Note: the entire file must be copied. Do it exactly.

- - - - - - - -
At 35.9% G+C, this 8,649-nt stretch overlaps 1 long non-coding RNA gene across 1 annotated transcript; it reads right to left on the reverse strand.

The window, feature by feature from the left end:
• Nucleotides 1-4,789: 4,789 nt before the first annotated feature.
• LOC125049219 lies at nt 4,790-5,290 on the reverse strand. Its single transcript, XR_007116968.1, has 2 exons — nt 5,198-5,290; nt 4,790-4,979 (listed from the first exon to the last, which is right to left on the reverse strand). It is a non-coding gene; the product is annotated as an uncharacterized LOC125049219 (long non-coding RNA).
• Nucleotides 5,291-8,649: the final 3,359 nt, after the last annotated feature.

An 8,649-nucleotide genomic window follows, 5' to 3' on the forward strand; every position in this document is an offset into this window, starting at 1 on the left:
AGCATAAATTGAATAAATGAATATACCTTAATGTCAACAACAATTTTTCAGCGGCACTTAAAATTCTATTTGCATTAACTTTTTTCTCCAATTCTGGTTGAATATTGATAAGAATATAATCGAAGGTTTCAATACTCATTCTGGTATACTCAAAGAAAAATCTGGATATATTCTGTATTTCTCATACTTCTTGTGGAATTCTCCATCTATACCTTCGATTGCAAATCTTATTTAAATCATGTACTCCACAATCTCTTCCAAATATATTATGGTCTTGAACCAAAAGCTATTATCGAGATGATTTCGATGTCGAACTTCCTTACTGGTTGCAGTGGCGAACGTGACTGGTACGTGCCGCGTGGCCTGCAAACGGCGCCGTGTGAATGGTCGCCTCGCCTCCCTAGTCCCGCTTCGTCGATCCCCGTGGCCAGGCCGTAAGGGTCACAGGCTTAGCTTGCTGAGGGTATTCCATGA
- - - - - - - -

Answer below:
At 35.9% G+C, this 8,649-nt stretch overlaps 1 long non-coding RNA gene across 1 annotated transcript; it reads right to left on the reverse strand.

The window, feature by feature from the left end:
• Nucleotides 1-4,789: 4,789 nt before the first annotated feature.
• LOC125049219 lies at nt 4,790-5,290 on the reverse strand. Its single transcript, XR_007116968.1, has 2 exons — nt 5,198-5,290; nt 4,790-4,979 (listed from the first exon to the last, which is right to left on the reverse strand). It is a non-coding gene; the product is annotated as an uncharacterized LOC125049219 (long non-coding RNA).
• Nucleotides 5,291-8,649: the final 3,359 nt, after the last annotated feature.

An 8,649-nucleotide genomic window follows, 5' to 3' on the forward strand; every position in this document is an offset into this window, starting at 1 on the left:
AGCATAAATTGAATAAATGAATATACCTTAATGTCAACAACAATTTTTCAGCGGCACTTAAAATTCTATTTGCATTAACTTTTTTCTCCAATTCTGGTTGAATATTGATAAGAATATAATCGAAGGTTTCAATACTCATTCTGGTATACTCAAAGAAAAATCTGGATATATTCTGTATTTCTCATACTTCTTGTGGAATTCTCCATCTATACCTTCGATTGCAAATCTTATTTAAATCATGTACTCCACAATCTCTTCCAAATATATTATGGTCTTGAACCAAAAGCTATTATCGAGATGATTTCGATGTCGAACTTCCTTACTGGTTGCAGTGGCGAACGTGACTGGTACGTGCCGCGTGGCCTGCAAACGGCGCCGTGTGAATGGTCGCCTCGCCTCCCTAGTCCCGCTTCGTCGATCCCCGTGGCCAGGCCGTAAGGGTCACAGGCTTAGCTTGCTGAGGGTATTCCATGA